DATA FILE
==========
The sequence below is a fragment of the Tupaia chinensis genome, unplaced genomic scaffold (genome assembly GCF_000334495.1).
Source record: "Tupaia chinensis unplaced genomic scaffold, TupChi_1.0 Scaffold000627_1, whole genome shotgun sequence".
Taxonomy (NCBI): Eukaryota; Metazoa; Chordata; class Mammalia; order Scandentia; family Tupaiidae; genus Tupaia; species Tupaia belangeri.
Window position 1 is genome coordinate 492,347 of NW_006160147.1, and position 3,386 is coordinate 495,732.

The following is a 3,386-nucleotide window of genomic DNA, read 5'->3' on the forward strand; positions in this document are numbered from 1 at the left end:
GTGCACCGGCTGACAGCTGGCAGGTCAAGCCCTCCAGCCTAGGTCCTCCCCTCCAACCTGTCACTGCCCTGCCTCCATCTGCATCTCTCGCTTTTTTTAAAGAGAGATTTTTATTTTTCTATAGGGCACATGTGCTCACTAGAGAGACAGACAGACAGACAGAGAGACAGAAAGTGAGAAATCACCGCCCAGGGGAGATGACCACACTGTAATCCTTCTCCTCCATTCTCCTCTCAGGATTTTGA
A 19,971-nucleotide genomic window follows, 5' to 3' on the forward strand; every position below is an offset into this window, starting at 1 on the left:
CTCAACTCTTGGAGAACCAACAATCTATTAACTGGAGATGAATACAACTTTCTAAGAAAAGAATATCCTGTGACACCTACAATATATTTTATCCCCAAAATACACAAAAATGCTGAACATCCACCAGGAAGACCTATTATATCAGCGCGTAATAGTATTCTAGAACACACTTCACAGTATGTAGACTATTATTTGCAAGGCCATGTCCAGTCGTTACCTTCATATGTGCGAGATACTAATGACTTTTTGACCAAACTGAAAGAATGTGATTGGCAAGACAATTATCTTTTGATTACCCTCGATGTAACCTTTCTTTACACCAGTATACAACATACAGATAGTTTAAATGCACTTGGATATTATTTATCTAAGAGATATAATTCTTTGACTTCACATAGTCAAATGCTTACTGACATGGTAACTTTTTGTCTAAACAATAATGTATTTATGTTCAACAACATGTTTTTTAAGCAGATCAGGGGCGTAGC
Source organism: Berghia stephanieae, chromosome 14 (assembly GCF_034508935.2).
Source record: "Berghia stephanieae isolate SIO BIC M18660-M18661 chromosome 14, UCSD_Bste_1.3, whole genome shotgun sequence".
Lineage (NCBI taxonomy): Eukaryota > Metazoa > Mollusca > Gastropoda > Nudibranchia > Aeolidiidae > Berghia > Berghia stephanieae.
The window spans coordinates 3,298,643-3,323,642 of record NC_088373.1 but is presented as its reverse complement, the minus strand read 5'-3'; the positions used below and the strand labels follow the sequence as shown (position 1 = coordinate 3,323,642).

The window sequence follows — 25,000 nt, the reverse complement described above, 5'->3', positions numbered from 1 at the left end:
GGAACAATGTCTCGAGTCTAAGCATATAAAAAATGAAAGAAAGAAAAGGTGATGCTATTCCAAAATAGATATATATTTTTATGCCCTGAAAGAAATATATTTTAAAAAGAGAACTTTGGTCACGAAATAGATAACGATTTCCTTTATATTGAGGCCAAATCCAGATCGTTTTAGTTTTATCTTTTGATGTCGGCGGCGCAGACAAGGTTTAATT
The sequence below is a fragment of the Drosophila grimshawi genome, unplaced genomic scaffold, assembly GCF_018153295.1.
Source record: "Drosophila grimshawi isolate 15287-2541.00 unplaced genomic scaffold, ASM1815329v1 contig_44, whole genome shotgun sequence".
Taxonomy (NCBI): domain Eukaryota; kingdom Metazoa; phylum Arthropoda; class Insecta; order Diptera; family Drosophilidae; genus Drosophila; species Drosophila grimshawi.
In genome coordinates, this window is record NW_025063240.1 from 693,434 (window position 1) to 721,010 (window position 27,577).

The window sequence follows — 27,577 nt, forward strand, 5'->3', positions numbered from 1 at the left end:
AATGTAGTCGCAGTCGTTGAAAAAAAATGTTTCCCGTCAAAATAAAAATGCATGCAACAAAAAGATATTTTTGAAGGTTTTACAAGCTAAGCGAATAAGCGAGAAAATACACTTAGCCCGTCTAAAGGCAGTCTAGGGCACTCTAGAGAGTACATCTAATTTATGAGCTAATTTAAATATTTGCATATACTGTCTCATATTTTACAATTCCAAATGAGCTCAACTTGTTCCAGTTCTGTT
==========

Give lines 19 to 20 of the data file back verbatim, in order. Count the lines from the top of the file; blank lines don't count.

The window sequence follows — 27,577 nt, forward strand, 5'->3', positions numbered from 1 at the left end:
AATGTAGTCGCAGTCGTTGAAAAAAAATGTTTCCCGTCAAAATAAAAATGCATGCAACAAAAAGATATTTTTGAAGGTTTTACAAGCTAAGCGAATAAGCGAGAAAATACACTTAGCCCGTCTAAAGGCAGTCTAGGGCACTCTAGAGAGTACATCTAATTTATGAGCTAATTTAAATATTTGCATATACTGTCTCATATTTTACAATTCCAAATGAGCTCAACTTGTTCCAGTTCTGTT